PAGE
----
Bitcoin-related businesses raised more venture capital money in 2015 than in any year before: $485 million, according to industry news site CoinDesk. And yet, even as they court more VC interest, these companies continue to deal with skepticism from the general public and from top executives of big financial institutions, like Jamie Dimon of JPMorgan (JPM).
So they’re turning to a non-profit advocacy group for help.
Coin Center, a 501(c)(4) lobbying group founded in 2014, calls itself the “leading non-profit research and advocacy center” for public policy on “cryptocurrency technologies such as Bitcoin.” Its supporters already included well-known venture firm, Andreessen Horowitz (Marc Andreessen is a vocal bitcoin believer), and some of the biggest companies in the industry, including Chain, Coinbase, and Xapo. Now Coin Center is about to get a lot louder: This month it has raised $1 million in new donations, Yahoo Finance has learned.
In an industry where the hottest companies have had recent fundraising rounds of $116 million (21 Inc.), $50 million (Circle) and $30 million (Chain), $1 million may sound like small potatoes—and it is, although Coin Center says it will help fund travel for its five staff members, who spend much of their time meeting with lawmakers to discuss policy.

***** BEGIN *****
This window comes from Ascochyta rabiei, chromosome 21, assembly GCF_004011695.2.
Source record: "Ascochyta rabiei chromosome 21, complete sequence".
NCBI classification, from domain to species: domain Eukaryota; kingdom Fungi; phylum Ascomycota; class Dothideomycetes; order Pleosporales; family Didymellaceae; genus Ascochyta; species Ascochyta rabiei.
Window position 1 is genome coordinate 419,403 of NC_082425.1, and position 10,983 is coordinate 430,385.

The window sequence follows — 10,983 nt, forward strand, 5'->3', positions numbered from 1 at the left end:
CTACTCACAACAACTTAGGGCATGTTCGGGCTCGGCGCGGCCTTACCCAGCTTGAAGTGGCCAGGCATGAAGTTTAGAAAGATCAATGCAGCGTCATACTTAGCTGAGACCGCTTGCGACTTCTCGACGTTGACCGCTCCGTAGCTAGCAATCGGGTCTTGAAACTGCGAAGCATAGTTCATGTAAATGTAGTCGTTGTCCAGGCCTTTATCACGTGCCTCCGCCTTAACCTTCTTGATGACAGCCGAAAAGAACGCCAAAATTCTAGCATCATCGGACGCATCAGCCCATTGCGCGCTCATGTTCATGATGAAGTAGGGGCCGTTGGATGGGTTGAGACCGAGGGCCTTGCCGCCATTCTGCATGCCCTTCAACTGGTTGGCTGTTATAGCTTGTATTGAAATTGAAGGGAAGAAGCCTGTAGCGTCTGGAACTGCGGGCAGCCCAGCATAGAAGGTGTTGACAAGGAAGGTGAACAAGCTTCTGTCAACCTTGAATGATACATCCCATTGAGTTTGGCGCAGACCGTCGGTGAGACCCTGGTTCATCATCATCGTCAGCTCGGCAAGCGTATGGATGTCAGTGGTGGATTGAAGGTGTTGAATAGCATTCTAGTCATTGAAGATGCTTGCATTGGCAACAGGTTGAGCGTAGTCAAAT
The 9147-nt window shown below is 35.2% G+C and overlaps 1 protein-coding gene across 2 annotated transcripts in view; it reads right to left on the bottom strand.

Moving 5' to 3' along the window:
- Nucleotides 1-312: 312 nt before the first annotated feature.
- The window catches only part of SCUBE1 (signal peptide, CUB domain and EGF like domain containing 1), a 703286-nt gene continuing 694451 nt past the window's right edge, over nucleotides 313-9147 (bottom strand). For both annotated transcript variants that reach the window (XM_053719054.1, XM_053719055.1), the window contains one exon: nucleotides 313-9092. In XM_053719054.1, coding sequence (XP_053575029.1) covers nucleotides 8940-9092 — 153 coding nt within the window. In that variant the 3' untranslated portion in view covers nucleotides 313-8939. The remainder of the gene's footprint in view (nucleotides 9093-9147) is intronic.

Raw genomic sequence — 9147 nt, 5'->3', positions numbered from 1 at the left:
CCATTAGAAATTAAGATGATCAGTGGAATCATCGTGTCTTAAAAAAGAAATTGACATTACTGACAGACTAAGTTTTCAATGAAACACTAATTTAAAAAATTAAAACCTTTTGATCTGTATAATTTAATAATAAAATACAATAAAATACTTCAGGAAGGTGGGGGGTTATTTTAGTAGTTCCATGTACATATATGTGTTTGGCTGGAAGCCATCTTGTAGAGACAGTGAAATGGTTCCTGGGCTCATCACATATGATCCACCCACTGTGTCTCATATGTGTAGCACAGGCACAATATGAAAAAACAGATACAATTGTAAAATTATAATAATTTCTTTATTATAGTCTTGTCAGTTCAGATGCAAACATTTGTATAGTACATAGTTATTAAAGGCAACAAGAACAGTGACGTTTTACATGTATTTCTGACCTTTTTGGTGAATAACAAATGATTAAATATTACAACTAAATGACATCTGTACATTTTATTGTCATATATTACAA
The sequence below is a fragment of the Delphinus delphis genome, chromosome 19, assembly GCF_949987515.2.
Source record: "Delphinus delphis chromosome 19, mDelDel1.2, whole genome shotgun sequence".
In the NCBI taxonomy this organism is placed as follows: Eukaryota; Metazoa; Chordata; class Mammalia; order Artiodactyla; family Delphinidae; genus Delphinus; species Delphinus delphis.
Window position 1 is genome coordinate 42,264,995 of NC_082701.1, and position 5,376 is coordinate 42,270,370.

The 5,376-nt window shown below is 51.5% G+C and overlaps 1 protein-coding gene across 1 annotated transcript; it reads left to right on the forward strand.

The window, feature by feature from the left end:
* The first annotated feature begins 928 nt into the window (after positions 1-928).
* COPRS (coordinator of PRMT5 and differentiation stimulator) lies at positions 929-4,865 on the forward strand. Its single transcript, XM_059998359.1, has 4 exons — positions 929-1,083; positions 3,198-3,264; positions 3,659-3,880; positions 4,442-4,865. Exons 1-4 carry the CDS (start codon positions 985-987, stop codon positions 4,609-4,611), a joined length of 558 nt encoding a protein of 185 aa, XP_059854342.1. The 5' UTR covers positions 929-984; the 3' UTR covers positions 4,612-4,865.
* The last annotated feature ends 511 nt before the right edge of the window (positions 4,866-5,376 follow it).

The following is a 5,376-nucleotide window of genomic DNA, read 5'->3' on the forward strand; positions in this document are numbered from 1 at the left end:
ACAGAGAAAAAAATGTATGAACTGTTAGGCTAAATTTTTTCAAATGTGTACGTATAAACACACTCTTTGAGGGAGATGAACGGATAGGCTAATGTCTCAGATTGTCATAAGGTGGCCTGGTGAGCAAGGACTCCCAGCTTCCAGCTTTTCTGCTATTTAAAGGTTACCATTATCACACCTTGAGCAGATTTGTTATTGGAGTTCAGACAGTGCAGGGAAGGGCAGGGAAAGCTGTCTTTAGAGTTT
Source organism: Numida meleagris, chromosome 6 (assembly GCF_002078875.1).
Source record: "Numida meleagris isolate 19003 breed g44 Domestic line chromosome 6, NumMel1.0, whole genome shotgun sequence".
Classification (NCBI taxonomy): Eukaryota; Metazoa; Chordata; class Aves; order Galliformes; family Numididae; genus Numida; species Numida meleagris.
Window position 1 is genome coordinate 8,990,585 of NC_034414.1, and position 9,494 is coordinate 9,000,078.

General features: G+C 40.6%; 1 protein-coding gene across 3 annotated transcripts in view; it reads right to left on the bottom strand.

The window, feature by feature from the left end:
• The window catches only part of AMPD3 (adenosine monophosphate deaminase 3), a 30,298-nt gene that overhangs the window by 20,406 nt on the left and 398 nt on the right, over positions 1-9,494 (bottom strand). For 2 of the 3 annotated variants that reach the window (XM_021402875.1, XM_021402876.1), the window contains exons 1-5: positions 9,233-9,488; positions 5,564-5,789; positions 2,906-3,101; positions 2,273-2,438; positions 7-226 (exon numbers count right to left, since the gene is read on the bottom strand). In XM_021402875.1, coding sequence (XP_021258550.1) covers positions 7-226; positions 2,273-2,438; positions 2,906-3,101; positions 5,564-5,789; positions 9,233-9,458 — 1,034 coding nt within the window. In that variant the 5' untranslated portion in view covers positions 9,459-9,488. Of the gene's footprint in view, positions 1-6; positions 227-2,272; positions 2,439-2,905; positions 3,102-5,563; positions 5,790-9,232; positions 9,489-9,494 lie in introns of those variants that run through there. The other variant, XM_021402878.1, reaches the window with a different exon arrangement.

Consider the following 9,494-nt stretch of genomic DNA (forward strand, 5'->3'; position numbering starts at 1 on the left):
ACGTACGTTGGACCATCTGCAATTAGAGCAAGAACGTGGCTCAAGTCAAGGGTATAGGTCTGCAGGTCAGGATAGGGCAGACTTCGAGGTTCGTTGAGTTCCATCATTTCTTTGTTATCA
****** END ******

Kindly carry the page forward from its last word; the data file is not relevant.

But as some big banks have joined a consortium to explore the possibilities of the blockchain (the public, open ledger on which all bitcoin transactions are logged), what is significant here is that Coin Center’s extensive list of new supporters includes some of the most powerful people in the exploding fintech sector. Among those who donated are 21 Inc. (which last year released a small bitcoin-mining computer aimed at making it easier to develop bitcoin apps), BitStamp, Overstock.com (OSTK), which was one of the first major online retailers to accept bitcoin as payment, and Digital Currency Group.
That last firm is key: Led by SecondMarket founder Barry Silbert, DCG has invested in 65 different bitcoin companies, and the companies in its portfolio have raised 70% of all the venture capital in the space. DCG is to the bitcoin industry what Anheuser-Busch InBev (BUD) is to the beer market, or what IAC (IACI) has been to online-dating companies.
“Our mission is to accelerate the development of a better financial system,” Silbert tells Yahoo Finance, “and the way we will do that is investing in great companies, starting companies, buying companies, and helping organizations like Coin Center.” In other words: Silbert wants to have his hands in as many digital-currency entities as possible to ensure his influence, and he is quickly carrying out that strategy. It’s why DCG bought outright the industry’s leading news site, CoinDesk. “There are many ways lawmakers could stifle the bitcoin blockchain,” Silbert says, “so providing awareness and education is a very important part of what will make this industry sustainable.”